Volez, Voguez, Voyagez - Louis Vuitton - Grand Palais

           

Cop21 is the worst- it's like The Jerry Springer Show of sustainability- and I didn't want to eat there so I headed to Square Jean Perrin for the new Louis Vuitton exhibition Volez, Voguez, Voyagez. Amidst Callot Soeurs dresses, Stradivarius violins, and purchase orders from Matisse and Dior, there are Louis Vuitton automobile parts, picnic sets, and hairbrushes- stuff I didn't even know they made, all non-disposable and perfectly useable today. Knit bonnets by Sonia Delaunay and Robert Piguet gingham gowns still look timeless next to coats by Marc Jacobs and dresses by Nicolas Ghesquière. Best of all, the exhibition features a glittering replica train car and Wes Anderson's famous luggage from The Darjeeling Limited, in all their hand-painted palm tree and giraffe-festooned glory.

The visit begins with classic Louis Vuitton designs from 1854 onward, followed by several travel sections and a collection of lithographs, fine papers, and books. One section features walls padded in monogram plush, not unlike Daria Morgendorffer's bedroom. Vintage luggage tags, ledgers, and leather bound wooden trunks are exhibited beautifully with period-appropriate loans from Palais Galliera. I would wear most of the vintage clothing displayed, which comes as no surprise, since I have the fashion sense of a 107-year-old woman. 

By the way, Louis Vuitton was a stone cold fox, judging from his portrait by Yan Pei-ming. Born in the Franche-Comté forest, he traveled from Jura to Paris on foot at age 14. There he parlayed woodworking skills into box-making, assembling sweetly scented, ergonomically designed trunks for European royalty. An early proponent of minimalism, he focused on creating increasingly lightweight, ingenious containers to protect and store his clients' entire wardrobes. Fun fact: Vuitton's grandsons, twins Jean and Pierre, invented helicopter prototypes.

"Volez, Voguez, Voyagez" runs until February 21, 2016. General tour tickets are sold out, but you can still reserve an entree simple or go without, which means you just enter through a separate line. I also highly recommend visiting the Vuitton family home, workshop, and gallery in Asnières-sur-Seine. Vuitton himself built the home in 1859 because Paris was dirty, smelly, and overrun with slums, and he wanted his family out of there. The gardens are beautiful and the house is full of richly handcrafted furniture. The backyard accommodates a workshop with over 200 artisans. Today you can take a tour and visit the small museum there, by appointment only.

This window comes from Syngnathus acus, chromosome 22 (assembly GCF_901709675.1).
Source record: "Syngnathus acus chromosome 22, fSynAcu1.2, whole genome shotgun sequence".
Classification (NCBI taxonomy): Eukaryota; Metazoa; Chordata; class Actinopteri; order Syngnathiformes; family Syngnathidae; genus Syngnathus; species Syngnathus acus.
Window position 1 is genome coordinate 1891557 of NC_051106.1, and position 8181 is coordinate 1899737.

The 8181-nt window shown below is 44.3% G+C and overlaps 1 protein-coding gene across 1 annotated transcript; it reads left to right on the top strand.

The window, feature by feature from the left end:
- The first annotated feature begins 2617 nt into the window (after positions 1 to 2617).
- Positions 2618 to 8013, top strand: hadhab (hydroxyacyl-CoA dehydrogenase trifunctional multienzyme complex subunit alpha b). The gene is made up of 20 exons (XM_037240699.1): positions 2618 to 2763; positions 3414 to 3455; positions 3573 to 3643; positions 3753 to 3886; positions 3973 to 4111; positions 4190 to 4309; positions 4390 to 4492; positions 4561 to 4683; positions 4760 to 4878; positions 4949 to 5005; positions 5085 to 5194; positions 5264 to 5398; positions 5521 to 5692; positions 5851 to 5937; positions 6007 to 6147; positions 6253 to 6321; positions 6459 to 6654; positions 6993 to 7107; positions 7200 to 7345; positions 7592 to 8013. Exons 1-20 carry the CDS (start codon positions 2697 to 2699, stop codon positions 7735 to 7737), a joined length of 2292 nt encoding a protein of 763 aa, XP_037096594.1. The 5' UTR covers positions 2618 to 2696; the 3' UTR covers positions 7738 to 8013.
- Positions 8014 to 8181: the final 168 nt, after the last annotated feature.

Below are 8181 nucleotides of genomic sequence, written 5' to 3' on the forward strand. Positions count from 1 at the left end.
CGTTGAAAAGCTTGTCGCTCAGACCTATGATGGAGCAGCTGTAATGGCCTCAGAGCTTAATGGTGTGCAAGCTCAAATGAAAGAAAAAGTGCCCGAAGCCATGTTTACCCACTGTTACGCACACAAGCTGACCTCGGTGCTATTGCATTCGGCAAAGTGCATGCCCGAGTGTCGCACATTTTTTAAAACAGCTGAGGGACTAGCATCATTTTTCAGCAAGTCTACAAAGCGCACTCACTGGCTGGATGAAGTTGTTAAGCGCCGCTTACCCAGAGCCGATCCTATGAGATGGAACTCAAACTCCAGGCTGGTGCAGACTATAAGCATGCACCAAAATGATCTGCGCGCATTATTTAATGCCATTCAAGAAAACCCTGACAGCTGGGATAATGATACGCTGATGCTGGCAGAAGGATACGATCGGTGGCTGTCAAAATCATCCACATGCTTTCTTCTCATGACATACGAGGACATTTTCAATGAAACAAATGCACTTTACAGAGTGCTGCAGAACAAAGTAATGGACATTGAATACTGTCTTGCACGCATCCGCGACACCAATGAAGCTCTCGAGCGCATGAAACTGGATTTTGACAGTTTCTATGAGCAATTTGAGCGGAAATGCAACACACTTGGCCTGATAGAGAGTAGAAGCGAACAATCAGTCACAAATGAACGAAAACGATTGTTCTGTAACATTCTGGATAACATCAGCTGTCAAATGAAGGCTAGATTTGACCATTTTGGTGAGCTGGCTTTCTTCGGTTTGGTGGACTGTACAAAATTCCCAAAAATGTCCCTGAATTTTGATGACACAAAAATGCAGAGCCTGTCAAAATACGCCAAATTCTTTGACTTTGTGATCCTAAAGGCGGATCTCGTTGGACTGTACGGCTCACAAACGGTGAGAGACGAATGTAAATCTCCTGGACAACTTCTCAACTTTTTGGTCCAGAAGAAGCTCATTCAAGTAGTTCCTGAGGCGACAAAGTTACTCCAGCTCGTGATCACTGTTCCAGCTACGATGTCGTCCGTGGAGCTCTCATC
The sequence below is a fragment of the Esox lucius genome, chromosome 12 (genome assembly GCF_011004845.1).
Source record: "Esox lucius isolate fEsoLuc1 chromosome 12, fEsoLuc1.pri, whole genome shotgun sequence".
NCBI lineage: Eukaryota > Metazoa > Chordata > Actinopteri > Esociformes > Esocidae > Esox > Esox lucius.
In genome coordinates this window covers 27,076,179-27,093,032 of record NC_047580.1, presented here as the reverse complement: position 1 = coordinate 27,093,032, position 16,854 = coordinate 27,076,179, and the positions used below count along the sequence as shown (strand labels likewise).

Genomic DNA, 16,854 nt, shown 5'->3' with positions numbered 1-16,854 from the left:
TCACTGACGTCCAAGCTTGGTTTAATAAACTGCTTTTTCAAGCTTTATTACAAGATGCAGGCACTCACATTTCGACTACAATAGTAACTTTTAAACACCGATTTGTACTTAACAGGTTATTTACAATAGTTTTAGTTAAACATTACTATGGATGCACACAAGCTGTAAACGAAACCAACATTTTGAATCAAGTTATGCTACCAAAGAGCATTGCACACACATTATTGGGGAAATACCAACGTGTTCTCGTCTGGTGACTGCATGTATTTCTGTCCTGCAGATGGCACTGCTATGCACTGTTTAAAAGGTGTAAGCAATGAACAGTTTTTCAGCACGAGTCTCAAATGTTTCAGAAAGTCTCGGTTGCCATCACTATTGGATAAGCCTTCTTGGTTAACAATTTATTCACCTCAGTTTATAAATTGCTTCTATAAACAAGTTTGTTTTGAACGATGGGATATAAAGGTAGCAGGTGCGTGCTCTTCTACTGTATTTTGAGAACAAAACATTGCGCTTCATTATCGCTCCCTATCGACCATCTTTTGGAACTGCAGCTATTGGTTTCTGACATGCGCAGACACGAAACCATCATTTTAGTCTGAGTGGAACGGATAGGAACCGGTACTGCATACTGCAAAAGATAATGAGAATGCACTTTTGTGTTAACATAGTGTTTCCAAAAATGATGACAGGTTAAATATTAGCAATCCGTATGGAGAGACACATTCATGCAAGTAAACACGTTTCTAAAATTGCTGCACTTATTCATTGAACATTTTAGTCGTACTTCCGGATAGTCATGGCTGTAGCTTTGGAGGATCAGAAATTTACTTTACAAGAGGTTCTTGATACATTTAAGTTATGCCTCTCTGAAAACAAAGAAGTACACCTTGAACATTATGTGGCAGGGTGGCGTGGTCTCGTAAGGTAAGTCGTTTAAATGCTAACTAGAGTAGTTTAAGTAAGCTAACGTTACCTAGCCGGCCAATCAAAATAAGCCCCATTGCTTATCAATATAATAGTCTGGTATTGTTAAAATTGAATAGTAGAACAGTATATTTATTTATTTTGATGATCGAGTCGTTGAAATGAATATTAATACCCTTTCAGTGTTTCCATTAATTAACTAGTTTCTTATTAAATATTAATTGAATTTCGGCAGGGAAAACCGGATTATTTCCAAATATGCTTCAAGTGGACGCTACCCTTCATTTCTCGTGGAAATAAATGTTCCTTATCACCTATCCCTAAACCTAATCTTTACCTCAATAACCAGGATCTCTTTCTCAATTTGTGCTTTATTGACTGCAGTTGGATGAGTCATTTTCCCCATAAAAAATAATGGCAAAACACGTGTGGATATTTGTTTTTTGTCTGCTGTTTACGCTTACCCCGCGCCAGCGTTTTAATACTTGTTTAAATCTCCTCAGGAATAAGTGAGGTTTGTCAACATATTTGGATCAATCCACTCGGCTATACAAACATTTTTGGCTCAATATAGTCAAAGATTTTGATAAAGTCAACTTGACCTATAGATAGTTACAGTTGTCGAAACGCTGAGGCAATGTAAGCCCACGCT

Paris to Go

8 comments:

  1. Entire wardrobe in a trunk, that would be a dream of mine. I used to think their monogram was tacky and hence all the bags they tout. But their heritage is very interesting. I read a book called 'deluxe' which has a history of the brand and interesting accounts of them serving the nazis to keep their business going while Balenciaga shut down refusing to serve. They are incredible inventors nevertheless. Reading this post increased my respect for the brand. I would love to go on a tour one day.

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    1. I go back and forth on the monogram. I will read that book! Actually in the Elegance book I keep yapping about she writes of Balenciaga shuttering its doors on principle. But so many Paris- and European- institutions supported the Nazis in ways you hardly ever speak about today. Being German, my husband was raised with a clear sense of guilt at the atrocities from a very young age, but I'm told you don't see that happening in France, despite the French police ripping Jewish children from their homes (the Nazis said they only wanted the parents) and herding them to the Eiffel Tower to await death camps.

      I went off on a tangent there but you would just love the Louis Vuitton house, it is really lovely and you see how the entire family really worked hard and made advancements in other fields.

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  2. Looks like you were all alone in the exhibit. Thank you for sharing! Is that your new Dior dress I spy in the mirror?

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    1. Hi Sandra! Yes it is :) Looking rough haha. I was practically alone, which is weird because tons of people were visiting! There were only security guards and Louis Vuitton employees when I entered each room though. Very private!

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  3. Stone cold fox; this made me giggle and I have no idea why. Thank you for sharing. (I am not sure Cop21? Restaurant?)

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    1. Lol! Thanks :) Cop21 is the climate change conference that was held here in Paris... there was so much waste and I felt like a lot of people were just trying to sell stuff though, sigh!

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  4. Well, now I feel silly haha, I should have been able to figure that out as I knew the conference was happening. :o)

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    1. No don't feel silly! Actually, there were people there who, when I said, Cop 21, didn't know what I was talking about. And it was more than a few! I guess I should just refer to it as "climate change conference," the other name is not very descriptive!

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